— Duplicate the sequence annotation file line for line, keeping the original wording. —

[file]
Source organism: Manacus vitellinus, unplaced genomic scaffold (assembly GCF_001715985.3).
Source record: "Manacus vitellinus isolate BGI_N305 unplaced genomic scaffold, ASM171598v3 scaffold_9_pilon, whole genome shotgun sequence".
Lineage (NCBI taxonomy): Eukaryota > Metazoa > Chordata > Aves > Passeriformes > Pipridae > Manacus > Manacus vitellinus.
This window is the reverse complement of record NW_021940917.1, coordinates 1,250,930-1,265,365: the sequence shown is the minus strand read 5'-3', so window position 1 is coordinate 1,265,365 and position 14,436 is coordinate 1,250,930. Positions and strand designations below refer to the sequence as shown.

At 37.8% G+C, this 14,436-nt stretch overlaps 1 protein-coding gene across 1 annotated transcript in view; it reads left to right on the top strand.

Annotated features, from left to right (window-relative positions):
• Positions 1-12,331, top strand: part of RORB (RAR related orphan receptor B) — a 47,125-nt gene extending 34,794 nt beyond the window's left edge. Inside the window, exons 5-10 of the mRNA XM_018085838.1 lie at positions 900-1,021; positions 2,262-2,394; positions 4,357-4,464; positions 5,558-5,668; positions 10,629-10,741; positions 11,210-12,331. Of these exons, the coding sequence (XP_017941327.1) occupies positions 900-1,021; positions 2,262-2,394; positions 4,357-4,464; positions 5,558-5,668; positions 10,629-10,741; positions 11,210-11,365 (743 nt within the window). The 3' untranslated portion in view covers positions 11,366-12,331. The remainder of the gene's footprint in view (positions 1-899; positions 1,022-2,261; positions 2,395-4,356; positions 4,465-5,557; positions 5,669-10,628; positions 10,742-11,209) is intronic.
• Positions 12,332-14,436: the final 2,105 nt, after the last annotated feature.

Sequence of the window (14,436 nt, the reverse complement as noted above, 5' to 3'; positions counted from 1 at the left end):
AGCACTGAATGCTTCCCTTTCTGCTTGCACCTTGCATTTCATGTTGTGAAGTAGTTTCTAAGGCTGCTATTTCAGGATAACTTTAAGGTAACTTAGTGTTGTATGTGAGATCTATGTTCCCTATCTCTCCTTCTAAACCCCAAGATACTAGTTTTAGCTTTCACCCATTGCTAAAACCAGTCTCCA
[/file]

Source organism: Manacus vitellinus, unplaced genomic scaffold (assembly GCF_001715985.3).
Source record: "Manacus vitellinus isolate BGI_N305 unplaced genomic scaffold, ASM171598v3 scaffold_9_pilon, whole genome shotgun sequence".
Lineage (NCBI taxonomy): Eukaryota > Metazoa > Chordata > Aves > Passeriformes > Pipridae > Manacus > Manacus vitellinus.
This window is the reverse complement of record NW_021940917.1, coordinates 1,250,930-1,265,365: the sequence shown is the minus strand read 5'-3', so window position 1 is coordinate 1,265,365 and position 14,436 is coordinate 1,250,930. Positions and strand designations below refer to the sequence as shown.

At 37.8% G+C, this 14,436-nt stretch overlaps 1 protein-coding gene across 1 annotated transcript in view; it reads left to right on the top strand.

Annotated features, from left to right (window-relative positions):
• Positions 1-12,331, top strand: part of RORB (RAR related orphan receptor B) — a 47,125-nt gene extending 34,794 nt beyond the window's left edge. Inside the window, exons 5-10 of the mRNA XM_018085838.1 lie at positions 900-1,021; positions 2,262-2,394; positions 4,357-4,464; positions 5,558-5,668; positions 10,629-10,741; positions 11,210-12,331. Of these exons, the coding sequence (XP_017941327.1) occupies positions 900-1,021; positions 2,262-2,394; positions 4,357-4,464; positions 5,558-5,668; positions 10,629-10,741; positions 11,210-11,365 (743 nt within the window). The 3' untranslated portion in view covers positions 11,366-12,331. The remainder of the gene's footprint in view (positions 1-899; positions 1,022-2,261; positions 2,395-4,356; positions 4,465-5,557; positions 5,669-10,628; positions 10,742-11,209) is intronic.
• Positions 12,332-14,436: the final 2,105 nt, after the last annotated feature.

Sequence of the window (14,436 nt, the reverse complement as noted above, 5' to 3'; positions counted from 1 at the left end):
AGCACTGAATGCTTCCCTTTCTGCTTGCACCTTGCATTTCATGTTGTGAAGTAGTTTCTAAGGCTGCTATTTCAGGATAACTTTAAGGTAACTTAGTGTTGTATGTGAGATCTATGTTCCCTATCTCTCCTTCTAAACCCCAAGATACTAGTTTTAGCTTTCACCCATTGCTAAAACCAGTCTCCA